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In re Watson

Supreme Court of New York, Third Department

September 19, 2013

In the Matter of JAMES WATSON, Appellant,
v.
BRIAN S. FISCHER, as Commissioner of Corrections and Community Supervision, Respondent.

Calendar Date: July 29, 2013

James Watson, Comstock, appellant pro se.

Eric T. Schneiderman, Attorney General, Albany (Allyson B. Levine of counsel), for respondent.

Before: Peters, P.J., Rose, Lahtinen and Egan Jr., JJ.

MEMORANDUM AND ORDER

Appeal from a judgment of the Supreme Court (Reynolds Fitzgerald, J.), entered July 24, 2012 in Chemung County, which dismissed petitioner's application, in a proceeding pursuant to CPLR article 78, to review a determination of respondent finding petitioner guilty of violating certain prison disciplinary rules.

After a sharpened toothbrush was recovered during a search of his cell, petitioner was charged with violating the prison disciplinary rules prohibiting the possession of weapons and altered items. He ultimately was found guilty as charged, and that determination was affirmed upon administrative appeal. Petitioner thereafter commenced this CPLR article 78 proceeding to challenge respondent's determination. Supreme Court dismissed the petition, and petitioner now appeals.

We reverse. "An inmate has a fundamental right to be present during a prison disciplinary hearing unless he or she is excluded for reasons of institutional safety or correctional goals" (Matter of Cornwall v Fischer, 78 A.D.3d 1337, 1337 [2010] [internal quotation marks and citations omitted]). Petitioner here was first warned that he could be removed from the hearing after he attempted to suggest questions for a witness he had requested who claimed to have been threatened and refused to testify. The Hearing Officer then invited petitioner to explain his defense, namely, that the author of the misbehavior report had set him up after they had sexual contact. Petitioner referred to the officer by her first name, prompting the Hearing Officer to direct him to refrain from doing so. Petitioner then attempted to explain — despite the Hearing Officer's repeated interruptions — that the officer "told me to call her" by her first name and that such was "the only way" he could accurately describe what had occurred. Instead of allowing petitioner to explain further or present his account of events, however, the Hearing Officer abruptly cut petitioner off and removed him from the hearing. Even if petitioner's conduct could legitimately be viewed as indecorous or disrespectful, "our review of the record reveals no evidence that [it] rose to the level of disruption that justified his exclusion from the proceedings" (id. at 1338; see Matter of Boodro v Coughlin, 142 A.D.2d 820, 822 [1988]). Accordingly, the determination of guilt is annulled. In light of this conclusion, we need not address the remaining arguments raised by petitioner.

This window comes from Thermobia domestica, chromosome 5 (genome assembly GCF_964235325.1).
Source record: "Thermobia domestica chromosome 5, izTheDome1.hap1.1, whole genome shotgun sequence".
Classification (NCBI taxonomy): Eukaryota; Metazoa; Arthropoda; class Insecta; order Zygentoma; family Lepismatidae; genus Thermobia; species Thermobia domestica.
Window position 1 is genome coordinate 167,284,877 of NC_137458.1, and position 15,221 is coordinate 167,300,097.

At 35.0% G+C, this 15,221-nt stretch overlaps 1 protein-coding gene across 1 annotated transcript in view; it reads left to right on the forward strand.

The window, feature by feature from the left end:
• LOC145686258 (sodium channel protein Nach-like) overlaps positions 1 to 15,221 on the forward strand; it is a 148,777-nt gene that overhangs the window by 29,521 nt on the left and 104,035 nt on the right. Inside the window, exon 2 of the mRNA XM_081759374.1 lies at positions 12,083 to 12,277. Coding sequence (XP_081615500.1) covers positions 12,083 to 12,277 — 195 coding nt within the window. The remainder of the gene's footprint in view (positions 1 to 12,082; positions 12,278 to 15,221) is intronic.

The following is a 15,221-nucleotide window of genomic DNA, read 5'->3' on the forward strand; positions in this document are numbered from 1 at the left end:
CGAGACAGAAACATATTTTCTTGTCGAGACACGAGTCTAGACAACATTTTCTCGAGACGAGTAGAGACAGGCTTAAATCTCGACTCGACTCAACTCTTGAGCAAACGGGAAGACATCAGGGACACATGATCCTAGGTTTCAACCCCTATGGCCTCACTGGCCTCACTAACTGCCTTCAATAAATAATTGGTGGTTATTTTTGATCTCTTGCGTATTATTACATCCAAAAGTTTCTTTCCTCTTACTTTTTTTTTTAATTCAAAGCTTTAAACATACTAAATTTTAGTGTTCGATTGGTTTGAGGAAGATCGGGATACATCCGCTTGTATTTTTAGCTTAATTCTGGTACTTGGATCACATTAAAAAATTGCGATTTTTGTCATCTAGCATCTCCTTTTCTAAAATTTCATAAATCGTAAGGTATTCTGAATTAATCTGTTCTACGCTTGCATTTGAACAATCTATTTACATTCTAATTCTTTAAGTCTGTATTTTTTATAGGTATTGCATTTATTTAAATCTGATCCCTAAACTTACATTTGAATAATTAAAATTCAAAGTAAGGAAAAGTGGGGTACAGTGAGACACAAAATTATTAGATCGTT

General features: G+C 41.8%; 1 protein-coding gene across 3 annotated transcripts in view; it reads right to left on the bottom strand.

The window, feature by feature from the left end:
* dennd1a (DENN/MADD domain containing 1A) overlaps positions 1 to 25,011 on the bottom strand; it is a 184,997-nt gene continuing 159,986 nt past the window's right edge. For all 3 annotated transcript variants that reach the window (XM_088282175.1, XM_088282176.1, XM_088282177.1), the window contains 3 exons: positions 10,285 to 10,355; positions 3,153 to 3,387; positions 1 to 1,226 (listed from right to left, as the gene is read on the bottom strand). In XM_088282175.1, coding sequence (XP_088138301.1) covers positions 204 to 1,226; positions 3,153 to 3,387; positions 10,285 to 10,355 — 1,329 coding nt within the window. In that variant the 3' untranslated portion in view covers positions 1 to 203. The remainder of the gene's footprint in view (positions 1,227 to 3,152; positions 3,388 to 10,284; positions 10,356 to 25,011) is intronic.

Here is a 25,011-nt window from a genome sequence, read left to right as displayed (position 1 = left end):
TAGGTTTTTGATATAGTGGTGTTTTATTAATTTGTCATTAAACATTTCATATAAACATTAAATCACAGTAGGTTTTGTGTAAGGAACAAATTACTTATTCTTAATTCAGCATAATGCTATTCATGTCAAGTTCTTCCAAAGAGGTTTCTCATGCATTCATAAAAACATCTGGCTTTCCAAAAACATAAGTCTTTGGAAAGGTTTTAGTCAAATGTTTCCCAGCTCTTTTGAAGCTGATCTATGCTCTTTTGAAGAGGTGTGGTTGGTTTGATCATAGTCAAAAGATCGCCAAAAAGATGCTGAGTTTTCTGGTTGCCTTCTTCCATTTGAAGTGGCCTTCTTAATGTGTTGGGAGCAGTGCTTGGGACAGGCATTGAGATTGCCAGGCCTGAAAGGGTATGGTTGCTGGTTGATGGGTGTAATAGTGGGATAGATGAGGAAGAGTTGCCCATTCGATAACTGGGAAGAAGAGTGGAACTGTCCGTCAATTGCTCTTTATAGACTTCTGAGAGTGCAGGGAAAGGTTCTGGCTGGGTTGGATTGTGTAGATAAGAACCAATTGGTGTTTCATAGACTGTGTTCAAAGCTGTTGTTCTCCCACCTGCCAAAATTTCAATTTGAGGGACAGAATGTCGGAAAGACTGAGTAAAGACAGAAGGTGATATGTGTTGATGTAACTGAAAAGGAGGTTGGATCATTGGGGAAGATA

Peters, P.J., Rose, Lahtinen and Egan Jr., JJ., concur.

ORDERED that the judgment is reversed, on the law, without costs, petition granted, determination annulled and respondent is directed to expunge all references to this matter from petitioner's institutional record.


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